The problems with floating point are not merely headaches for computer engineers, but can have real world consequences. For instance,
- Without the previously mentioned algebraic laws, distributing complex operations among multiple processing cores (paralellism) is impossible, because doing so will significantly build error until the end result is completely unreliable.
- Using floating point operations, Calculus (one of the most useful things computers can help to do) is nearly impossible without a lot of tricks to reduce, minimize and correct error that can completely throw off the results of differentiation.
- In the past, floating point error has resulted in human fatalities, such as the failure in 1991 of an American missile defense system because a floating point error threw off its timing.
- Floating point errors cause numerous, perplexing errors in Microsoft Excel calculations. Since Excel is frequently used by scientists and researchers, this is a serious matter.
- Problems with the floating point unit on an Intel chip caused that chip to be recalled in 1994, due to an error that came to be dubbed the FDIV bug. The culprit was a faulty lookup table used to speed up floating point calculations.
Why does floating point still prevail? There are two answers: first, because floating point has been in use for years, and people are accustomed to using it. And second, because there haven’t been any real, viable alternatives up until this point.
@theovalich @nvidia @IEEEorg @intel #unums are so fantastic that software implementations should be impressing us real soon now. Waiting…
— john danskin (@johnmdanskin) March 17, 2015
Gustafson, who recently spoke to VR World an interview, published a book less than a month ago on the subject of his new format, which he calls the unum (universal number).
The premise of the unum is very simple: a diverse, multitasking number format that can be used to represent a number of any precision with a finite number of bits. The result is an unambiguous format that takes up less space, does not contain rounding errors, and – according to Gustafson – is compatible with traditional algebraic laws, making it usable for differential calculus, parallel computing and unique challenges that could not previously be met by floating point numbers.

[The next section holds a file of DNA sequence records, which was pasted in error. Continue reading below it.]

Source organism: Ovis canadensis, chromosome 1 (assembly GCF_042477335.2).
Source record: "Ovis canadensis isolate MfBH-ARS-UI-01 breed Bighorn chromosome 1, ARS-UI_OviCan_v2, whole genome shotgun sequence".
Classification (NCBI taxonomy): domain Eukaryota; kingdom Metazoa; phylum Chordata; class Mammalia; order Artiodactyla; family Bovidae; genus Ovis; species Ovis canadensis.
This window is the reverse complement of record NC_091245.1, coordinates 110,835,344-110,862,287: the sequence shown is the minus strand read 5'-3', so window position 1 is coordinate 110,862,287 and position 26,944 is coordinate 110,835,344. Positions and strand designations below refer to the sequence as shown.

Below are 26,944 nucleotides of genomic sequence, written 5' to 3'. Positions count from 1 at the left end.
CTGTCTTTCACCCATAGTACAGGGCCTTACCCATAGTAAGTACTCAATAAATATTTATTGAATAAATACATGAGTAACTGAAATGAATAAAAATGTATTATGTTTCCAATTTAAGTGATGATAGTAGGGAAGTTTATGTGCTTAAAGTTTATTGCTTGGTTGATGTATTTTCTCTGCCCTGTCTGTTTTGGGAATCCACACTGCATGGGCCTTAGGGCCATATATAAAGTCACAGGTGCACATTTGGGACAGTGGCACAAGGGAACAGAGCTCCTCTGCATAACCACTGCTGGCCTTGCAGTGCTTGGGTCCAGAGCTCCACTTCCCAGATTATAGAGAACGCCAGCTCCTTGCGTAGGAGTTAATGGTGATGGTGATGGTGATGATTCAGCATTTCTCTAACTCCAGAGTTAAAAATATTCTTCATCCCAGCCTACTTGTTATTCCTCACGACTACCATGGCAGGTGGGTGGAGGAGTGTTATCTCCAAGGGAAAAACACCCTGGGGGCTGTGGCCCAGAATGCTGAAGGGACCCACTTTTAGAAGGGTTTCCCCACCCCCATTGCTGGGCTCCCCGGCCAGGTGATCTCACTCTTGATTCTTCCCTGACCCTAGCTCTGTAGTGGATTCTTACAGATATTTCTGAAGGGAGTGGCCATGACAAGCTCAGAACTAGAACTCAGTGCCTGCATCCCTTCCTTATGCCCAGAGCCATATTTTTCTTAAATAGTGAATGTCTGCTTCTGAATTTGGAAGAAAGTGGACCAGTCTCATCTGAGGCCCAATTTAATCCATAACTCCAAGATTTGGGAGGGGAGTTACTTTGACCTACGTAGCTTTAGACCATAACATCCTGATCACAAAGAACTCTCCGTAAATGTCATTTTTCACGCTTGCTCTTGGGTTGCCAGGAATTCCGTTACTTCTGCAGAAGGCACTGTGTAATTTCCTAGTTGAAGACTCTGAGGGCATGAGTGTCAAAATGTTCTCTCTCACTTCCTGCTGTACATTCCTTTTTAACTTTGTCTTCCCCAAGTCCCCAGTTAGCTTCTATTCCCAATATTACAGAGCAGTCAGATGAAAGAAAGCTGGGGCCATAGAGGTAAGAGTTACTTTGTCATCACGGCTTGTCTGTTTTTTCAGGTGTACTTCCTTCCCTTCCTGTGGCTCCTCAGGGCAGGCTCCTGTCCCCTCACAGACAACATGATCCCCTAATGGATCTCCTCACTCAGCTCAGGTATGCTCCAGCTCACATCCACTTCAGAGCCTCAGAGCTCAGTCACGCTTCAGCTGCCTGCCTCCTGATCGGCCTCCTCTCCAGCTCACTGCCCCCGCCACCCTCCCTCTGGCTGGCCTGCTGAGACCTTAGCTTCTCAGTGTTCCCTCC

In a slide presentation published by Gustafson, unums were used to beat complex problems designed by William Kahan “Father of Floating Point” to stump floating point numbers. The unum seems to win, hands down.
When asked about Gustafson’s new format, influential computer scientist and supercomputer expert Jack Dongarra from the University of Tennessee was cautiously enthusiastic, acknowledging the stagnancy of the industry Gustafson proposes to change. “He has an uphill battle to deal with,” said Dongarra. “We have some 30 years experience with IEEE arithmetic today. We have much longer experience with the ‘standard way of dealing with floating point arithmetic.”
But, Dongarra conceded, “he’s proposing something which I think is terrific. I think innovations like that are needed.” He concluded with a challenge: “I’m not in a position to evaluate the details to see if what’s he has done can be effectively used for scientific computing. One would have to see validation before we would consider going off and building hardware.”
Gustafson says he has a working unum environment, which is included for free with his book. To win his ‘uphill battle’, Gustafson might do well to release this package as open source freeware for examination by professionals, who are in no small need of convincing, and perhaps in far greater need of his solution.
Edit: Dr. Gustafson has, in fact, made the prototype environment that is included with his book available as a free and open source download through CRC Press (under “Downloads / Updates”). The environment can be viewed with Wolfram’s freeware CDF Player, or with regular text editing programs.